Farm Focus: Joe's Blues Blueberries

There's nothing like February in Chicago to make you dream about picking blueberries in the heat of July. The Sustainable Queers have just about run out of our personal supply of July blueberries, but we want to let you in on our secret blueberry patch. It's not really a secret, but Joe's Blues is an awesome farm to support. Joe's Blues

Now, without getting into a long discussion about the differences between fresh and frozen, sustainable and conventional, local and non-local produce, I'll just say that the odds for your health and pocket book run in favor of trucking yourself to Michigan every summer and bringing back x number of pounds of blueberries to get you through the winter. Plus, it's a lot of fun and you can stop at the dunes on the way!

Some of you may be wondering why we don't just support Illinois or Wisconsin blueberry growers, because wouldn't they be a whole lot closer? Isn't that more local? I would fully support buying IL or WI blueberries, if our soil could support those poor plants, but we have a pH issue on this side of lake. The vast majority of our bedrock is limestone and it is constantly raising the pH of our soil. Blueberries (and roses) crave acidic soil. It's not sustainable to grow tons of blueberries in this region. So, to Michigan we go.

Picking blueberries

What makes Joe's Blues special? Why not just U-Pick at the first farm you come to? Because, believe me, that part of Michigan is chock full of fruit farms. While Joe's Blues is not organic certified (they are such a small operation it's likely not cost effective to pursue organic certification), they do have a sustainable guarantee and are an environmentally assured farm through the Michigan Agriculture Environmental Assurance Program. They do not use pesticides or chemicals. At all. So sometimes, their fruit may have a blemish here or there. But that's part of growing food. But their fruit is delicious and we've enjoyed it several years in a row now. (Truth be told, we're more interested in sustainability than in USDA "organic" certification.)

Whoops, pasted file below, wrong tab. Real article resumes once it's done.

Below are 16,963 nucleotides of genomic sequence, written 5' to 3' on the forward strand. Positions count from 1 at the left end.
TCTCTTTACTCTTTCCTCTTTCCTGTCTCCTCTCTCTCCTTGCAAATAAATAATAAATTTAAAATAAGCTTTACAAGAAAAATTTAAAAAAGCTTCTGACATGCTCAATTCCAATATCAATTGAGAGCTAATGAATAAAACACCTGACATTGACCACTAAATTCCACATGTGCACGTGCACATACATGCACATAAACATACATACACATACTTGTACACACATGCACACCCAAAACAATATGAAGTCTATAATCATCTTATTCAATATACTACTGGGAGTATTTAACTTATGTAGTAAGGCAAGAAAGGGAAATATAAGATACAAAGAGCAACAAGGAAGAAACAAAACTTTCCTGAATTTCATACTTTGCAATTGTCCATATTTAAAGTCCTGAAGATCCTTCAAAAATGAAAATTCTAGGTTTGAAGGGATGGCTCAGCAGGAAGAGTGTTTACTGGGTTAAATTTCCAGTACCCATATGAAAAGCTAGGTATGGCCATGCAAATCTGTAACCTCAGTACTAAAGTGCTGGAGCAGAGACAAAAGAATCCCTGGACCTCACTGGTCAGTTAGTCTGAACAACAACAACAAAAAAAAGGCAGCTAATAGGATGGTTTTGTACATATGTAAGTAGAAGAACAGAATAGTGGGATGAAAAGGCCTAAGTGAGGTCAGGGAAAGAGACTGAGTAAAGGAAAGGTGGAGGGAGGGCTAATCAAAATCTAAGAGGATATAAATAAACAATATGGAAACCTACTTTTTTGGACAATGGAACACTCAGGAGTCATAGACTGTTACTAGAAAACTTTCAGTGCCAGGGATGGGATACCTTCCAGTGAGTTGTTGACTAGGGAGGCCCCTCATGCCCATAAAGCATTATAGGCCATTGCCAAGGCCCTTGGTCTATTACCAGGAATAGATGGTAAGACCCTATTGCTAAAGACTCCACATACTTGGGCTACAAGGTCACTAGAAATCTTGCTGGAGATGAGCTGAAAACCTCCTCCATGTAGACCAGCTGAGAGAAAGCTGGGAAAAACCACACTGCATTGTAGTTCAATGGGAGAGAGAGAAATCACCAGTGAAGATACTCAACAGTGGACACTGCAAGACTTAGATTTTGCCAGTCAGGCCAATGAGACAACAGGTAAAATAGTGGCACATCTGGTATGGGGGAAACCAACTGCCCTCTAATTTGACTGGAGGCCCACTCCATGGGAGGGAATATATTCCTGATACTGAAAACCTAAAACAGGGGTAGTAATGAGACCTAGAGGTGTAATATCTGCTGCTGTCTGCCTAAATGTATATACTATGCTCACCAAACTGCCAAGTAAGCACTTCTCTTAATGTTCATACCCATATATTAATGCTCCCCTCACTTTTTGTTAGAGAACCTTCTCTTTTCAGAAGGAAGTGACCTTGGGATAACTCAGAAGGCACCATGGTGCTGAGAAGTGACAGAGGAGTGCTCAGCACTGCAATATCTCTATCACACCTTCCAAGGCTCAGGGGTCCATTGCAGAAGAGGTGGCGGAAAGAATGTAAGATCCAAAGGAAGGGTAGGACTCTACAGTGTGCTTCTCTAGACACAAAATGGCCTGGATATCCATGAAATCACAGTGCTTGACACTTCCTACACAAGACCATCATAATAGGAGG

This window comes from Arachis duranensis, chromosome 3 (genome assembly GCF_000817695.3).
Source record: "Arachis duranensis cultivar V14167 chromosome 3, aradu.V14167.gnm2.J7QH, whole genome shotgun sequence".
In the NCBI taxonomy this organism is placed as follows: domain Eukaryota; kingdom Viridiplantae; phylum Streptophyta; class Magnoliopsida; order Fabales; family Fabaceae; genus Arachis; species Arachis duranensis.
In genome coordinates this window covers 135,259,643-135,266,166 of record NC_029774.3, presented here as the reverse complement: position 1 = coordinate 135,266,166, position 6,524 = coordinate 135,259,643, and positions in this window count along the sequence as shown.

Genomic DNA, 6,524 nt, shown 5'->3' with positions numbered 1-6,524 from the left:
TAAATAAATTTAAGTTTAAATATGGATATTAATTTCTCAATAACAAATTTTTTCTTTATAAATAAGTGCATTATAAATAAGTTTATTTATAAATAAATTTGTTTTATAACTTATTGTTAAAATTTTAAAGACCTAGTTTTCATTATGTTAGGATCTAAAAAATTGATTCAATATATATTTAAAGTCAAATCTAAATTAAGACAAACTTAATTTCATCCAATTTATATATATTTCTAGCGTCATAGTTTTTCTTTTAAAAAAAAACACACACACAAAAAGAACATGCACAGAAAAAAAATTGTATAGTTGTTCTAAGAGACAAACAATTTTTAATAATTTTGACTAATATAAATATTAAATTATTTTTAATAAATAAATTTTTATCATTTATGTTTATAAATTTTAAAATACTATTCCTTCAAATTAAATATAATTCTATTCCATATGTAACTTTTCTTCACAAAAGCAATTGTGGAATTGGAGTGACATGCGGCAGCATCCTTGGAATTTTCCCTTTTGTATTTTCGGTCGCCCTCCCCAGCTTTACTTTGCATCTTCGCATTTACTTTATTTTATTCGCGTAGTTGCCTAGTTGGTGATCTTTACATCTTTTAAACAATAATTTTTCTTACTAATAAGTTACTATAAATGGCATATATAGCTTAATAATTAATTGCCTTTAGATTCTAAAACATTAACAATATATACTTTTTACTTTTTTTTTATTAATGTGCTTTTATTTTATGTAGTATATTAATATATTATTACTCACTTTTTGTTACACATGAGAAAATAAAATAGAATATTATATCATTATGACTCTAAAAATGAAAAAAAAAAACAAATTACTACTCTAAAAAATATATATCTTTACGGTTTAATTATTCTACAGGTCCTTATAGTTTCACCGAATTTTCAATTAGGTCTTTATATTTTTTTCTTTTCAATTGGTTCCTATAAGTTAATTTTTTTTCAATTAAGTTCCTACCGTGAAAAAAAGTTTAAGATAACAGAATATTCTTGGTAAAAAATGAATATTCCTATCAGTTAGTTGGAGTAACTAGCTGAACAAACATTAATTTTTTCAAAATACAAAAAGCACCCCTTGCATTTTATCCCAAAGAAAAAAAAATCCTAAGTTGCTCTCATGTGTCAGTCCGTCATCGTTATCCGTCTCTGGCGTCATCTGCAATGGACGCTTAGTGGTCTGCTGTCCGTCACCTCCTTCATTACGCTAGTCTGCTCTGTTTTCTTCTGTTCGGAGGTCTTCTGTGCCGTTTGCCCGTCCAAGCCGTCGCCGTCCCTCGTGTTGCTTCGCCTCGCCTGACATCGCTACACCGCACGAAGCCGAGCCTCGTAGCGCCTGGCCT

Maybe the fruit sounds good to you, but driving to the fruit belt of Michigan sounds exhausting. That's cool. You can pick up blueberries from Joe's Blues in Chicago year round. Year round? Oh, good. So, we can make up for the fact that we are about to run out. Granted, the per pound cost is lower if you pick your own and you get the benefit of getting out of the city for a day.  You also can get a little farmer's tan and pick up some local honey while you are out there. But it's up to you.

Joe's has made their blueberries available in a variety of ways. During the growing season, you can rent a bush, sign up for a CSA, get home delivery, or do the aforementioned U-Pick. In the winter you can find their frozen blueberries at a handful of stores and restaurants in the Chicago region and southwest Michigan. Check out their website for detailed information!

Fresh blueberries

Now, most people like blueberries fresh. I eat them enthusiastically by the handful. Once we freeze them, Kristl will eat them until her teeth turn blue, but I get a little sad. However, Kristl has found a way to mitigate my sadness! May I introduce Kristl's Blueberry Sorbet. Kristl adds lime and ginger for flavor, but the only sweetness comes from the blueberries. It is so soothing, refreshing, wonderful, etc. We both love it. This is an SQ original, you can thank Kristl when you are finishing your evening with a drink and some tart and sweet Blueberry Sorbet.

Blueberry Sorbet

4 cups frozen blueberries

1 Tbsp fresh grated ginger

1/2 cup water

4 Tbsp lime juice

Place all ingredients in a food processor. Process until you get a smooth consistency. It'll be a little looser than a traditional sorbet. Put the mixture into a freezer safe container and freeze for an hour or two to let it set up. You may have to let it soften a bit before eating. Enjoy! Note: You can probably make this in a high powered blender, but we haven't yet tried it in our Blendtec, so I don't have specifics for you.